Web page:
June 29th, 2007
Maine Enacts Landmark Law Requiring Economic Impact Studies of Big-Box Projects
by John Andrews
State officials in Massachusetts have tilted heavily toward support of sprawling real estate developments in which huge “anchor” stores – almost invariably parts of national chains – stand proudly amid acres of asphalt. Governor Deval Patrick has appointed developers associated with the Northpoint megaproject to key state development positions – and their views are increasingly evident in the Administration’s call for subsidies, tax breaks, and relaxed regulations for big projects. The push for casino gambling is part of the picture because “destination casinos” are envisioned that would apparently be part of a massive development complex. Hundreds of millions of dollars of government loans and subsidies are being poured into megaproject development schemes (Over $120m is being targeted to the Northpoint project alone.) But is this really the type of economic development that helps our economy? Is support for megaprojects the best way to spend our tax money? Is it possible that losses to the local economy outweigh the gains from the big projects? A number of economic studies cast doubt upon the worthiness of the megaproject approach. A law recently passed in Maine is intended to take a close look at the impacts of big-box development on the local economy. The article below is provided by the Institute for Local Self-reliance.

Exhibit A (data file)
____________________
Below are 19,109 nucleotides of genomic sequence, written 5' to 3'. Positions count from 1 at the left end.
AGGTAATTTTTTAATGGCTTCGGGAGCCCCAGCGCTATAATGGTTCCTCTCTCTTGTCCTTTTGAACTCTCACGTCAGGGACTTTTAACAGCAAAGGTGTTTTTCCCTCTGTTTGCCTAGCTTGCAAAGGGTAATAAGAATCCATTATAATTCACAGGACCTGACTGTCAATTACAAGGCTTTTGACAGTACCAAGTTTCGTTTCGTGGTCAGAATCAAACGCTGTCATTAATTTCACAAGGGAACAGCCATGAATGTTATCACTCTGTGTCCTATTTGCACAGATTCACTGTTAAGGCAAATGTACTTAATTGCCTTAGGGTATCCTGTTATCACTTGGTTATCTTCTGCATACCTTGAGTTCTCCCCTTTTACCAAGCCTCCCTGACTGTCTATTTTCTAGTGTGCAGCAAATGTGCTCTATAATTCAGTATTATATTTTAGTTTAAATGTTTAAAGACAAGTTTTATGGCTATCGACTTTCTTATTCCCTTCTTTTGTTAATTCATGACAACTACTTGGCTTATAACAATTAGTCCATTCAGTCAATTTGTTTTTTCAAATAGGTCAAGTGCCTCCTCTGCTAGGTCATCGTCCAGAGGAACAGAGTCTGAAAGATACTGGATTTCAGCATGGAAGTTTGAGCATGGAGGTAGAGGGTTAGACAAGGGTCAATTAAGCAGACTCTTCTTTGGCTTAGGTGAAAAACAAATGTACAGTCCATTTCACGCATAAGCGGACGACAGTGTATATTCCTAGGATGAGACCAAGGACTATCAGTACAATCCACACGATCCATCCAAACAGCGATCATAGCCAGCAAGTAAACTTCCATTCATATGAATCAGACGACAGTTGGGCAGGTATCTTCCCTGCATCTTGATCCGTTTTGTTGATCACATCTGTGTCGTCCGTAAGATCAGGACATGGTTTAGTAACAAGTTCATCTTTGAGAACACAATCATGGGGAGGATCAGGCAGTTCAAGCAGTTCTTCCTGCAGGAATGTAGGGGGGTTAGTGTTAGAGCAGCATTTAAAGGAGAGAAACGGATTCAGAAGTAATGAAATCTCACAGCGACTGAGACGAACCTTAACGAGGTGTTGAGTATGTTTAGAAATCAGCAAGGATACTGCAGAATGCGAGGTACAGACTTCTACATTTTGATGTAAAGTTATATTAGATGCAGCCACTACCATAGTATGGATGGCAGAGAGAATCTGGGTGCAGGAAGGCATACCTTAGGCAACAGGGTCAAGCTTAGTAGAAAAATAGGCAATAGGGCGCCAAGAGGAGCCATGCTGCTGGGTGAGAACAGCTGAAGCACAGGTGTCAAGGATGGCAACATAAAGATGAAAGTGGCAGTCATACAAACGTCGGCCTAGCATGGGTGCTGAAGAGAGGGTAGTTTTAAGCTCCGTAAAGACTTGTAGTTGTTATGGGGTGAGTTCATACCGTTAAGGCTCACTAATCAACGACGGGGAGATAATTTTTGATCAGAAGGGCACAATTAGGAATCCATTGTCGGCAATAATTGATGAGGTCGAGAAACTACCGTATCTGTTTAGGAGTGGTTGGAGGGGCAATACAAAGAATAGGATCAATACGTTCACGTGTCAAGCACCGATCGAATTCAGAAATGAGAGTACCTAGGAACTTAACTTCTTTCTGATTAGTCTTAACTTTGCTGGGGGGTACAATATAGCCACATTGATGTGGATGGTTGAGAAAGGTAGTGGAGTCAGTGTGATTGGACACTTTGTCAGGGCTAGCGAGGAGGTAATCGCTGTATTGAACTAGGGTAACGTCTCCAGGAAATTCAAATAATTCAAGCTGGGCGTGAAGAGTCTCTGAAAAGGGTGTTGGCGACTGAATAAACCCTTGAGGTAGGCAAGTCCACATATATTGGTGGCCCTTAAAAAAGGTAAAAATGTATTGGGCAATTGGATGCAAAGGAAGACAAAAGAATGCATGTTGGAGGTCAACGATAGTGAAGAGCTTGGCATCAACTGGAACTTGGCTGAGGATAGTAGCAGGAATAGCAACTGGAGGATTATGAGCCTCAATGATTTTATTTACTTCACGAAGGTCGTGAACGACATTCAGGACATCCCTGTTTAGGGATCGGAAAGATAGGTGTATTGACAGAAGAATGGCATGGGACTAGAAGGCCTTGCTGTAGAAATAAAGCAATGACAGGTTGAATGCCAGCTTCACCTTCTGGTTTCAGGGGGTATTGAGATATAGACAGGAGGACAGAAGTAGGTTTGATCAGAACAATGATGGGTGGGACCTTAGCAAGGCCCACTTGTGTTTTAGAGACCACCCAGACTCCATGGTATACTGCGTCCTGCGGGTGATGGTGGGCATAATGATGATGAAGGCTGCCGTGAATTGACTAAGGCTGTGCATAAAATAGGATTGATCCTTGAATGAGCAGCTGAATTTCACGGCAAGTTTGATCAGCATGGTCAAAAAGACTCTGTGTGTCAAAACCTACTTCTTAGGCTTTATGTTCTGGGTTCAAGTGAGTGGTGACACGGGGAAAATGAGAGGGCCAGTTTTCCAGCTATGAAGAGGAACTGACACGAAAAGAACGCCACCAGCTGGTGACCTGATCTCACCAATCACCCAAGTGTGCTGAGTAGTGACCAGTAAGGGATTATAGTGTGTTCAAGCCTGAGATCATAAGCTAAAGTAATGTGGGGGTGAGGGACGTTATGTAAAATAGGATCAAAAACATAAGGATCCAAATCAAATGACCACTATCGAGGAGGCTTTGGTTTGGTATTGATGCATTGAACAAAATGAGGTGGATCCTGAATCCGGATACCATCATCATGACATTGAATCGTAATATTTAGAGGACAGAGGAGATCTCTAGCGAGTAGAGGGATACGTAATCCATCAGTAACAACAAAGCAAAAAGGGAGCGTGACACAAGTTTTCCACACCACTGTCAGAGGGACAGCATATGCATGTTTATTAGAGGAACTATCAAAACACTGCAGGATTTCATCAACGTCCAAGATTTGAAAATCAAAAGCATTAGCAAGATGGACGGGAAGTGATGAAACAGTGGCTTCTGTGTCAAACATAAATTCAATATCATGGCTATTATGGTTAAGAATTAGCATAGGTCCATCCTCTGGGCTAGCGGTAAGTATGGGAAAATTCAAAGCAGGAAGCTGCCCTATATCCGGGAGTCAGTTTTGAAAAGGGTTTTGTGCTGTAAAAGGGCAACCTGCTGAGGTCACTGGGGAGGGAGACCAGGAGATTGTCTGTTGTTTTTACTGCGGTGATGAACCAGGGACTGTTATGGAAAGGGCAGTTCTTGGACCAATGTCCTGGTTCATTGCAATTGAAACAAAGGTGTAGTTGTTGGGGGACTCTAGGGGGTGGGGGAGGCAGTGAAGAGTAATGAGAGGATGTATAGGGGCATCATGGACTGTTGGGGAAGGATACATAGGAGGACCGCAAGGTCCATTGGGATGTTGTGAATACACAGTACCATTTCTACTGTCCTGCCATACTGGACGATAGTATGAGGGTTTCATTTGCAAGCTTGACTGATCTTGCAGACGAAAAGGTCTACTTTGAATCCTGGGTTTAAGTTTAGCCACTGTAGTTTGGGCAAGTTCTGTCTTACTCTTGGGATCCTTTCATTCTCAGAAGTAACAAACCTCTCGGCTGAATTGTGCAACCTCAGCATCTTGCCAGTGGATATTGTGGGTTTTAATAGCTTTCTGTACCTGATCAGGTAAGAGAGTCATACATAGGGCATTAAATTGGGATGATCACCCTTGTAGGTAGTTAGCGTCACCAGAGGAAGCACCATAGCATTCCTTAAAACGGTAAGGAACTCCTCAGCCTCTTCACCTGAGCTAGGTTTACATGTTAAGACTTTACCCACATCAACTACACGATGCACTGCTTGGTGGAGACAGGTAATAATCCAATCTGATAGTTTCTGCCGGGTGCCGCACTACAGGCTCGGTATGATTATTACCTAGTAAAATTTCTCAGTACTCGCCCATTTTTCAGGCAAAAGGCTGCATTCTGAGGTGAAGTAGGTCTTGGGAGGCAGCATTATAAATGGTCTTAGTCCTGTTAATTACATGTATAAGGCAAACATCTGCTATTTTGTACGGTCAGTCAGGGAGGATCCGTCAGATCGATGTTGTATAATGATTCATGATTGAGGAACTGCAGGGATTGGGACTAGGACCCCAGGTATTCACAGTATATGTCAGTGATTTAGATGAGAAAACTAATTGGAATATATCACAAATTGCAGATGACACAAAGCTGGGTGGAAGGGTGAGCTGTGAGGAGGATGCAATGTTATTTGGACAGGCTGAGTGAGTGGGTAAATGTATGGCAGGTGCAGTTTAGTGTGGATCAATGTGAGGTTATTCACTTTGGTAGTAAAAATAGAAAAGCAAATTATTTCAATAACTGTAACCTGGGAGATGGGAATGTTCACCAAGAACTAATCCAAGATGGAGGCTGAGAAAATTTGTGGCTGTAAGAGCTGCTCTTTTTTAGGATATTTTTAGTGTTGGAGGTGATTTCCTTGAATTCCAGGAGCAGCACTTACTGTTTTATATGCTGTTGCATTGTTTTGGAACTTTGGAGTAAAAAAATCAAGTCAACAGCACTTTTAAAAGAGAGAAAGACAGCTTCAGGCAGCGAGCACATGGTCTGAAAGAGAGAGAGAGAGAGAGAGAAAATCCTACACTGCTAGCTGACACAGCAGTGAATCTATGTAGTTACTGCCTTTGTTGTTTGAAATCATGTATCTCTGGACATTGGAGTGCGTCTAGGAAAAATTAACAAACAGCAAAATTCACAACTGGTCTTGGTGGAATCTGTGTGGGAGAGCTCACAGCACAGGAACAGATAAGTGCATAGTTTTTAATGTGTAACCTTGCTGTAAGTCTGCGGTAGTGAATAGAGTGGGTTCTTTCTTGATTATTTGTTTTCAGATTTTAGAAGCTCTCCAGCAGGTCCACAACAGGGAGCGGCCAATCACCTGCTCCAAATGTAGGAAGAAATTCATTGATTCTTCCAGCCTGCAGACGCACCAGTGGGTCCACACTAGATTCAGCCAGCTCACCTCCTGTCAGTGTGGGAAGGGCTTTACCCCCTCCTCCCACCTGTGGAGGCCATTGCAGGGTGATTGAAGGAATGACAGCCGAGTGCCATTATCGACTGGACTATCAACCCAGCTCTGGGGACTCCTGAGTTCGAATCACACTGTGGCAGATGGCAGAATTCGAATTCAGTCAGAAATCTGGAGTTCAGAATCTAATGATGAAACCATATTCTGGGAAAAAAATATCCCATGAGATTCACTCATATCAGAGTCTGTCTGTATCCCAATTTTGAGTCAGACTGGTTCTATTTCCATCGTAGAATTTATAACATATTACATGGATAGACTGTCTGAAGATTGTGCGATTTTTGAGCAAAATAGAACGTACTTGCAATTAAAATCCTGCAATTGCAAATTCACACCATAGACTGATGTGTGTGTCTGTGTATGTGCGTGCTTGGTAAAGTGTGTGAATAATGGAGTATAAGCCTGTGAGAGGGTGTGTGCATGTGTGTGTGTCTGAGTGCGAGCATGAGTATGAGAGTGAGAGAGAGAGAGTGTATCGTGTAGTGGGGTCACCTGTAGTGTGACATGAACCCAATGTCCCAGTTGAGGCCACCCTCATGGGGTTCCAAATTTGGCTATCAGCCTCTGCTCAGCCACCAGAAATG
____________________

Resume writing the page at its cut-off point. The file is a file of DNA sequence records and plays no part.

Augusta, ME – Maine has become the first state in the nation to require cities and towns to evaluate the impact of big-box development proposals on jobs, local businesses, and municipal finances, and to approve only those projects that will not adversely affect the local economy.
Similar bills have been introduced in other states, including Oregon, New Jersey, and California. Last year, the California legislature approved a bill (SB 1523) requiring economic impact studies for large retail projects, but it was vetoed by Governor Schwarzenegger.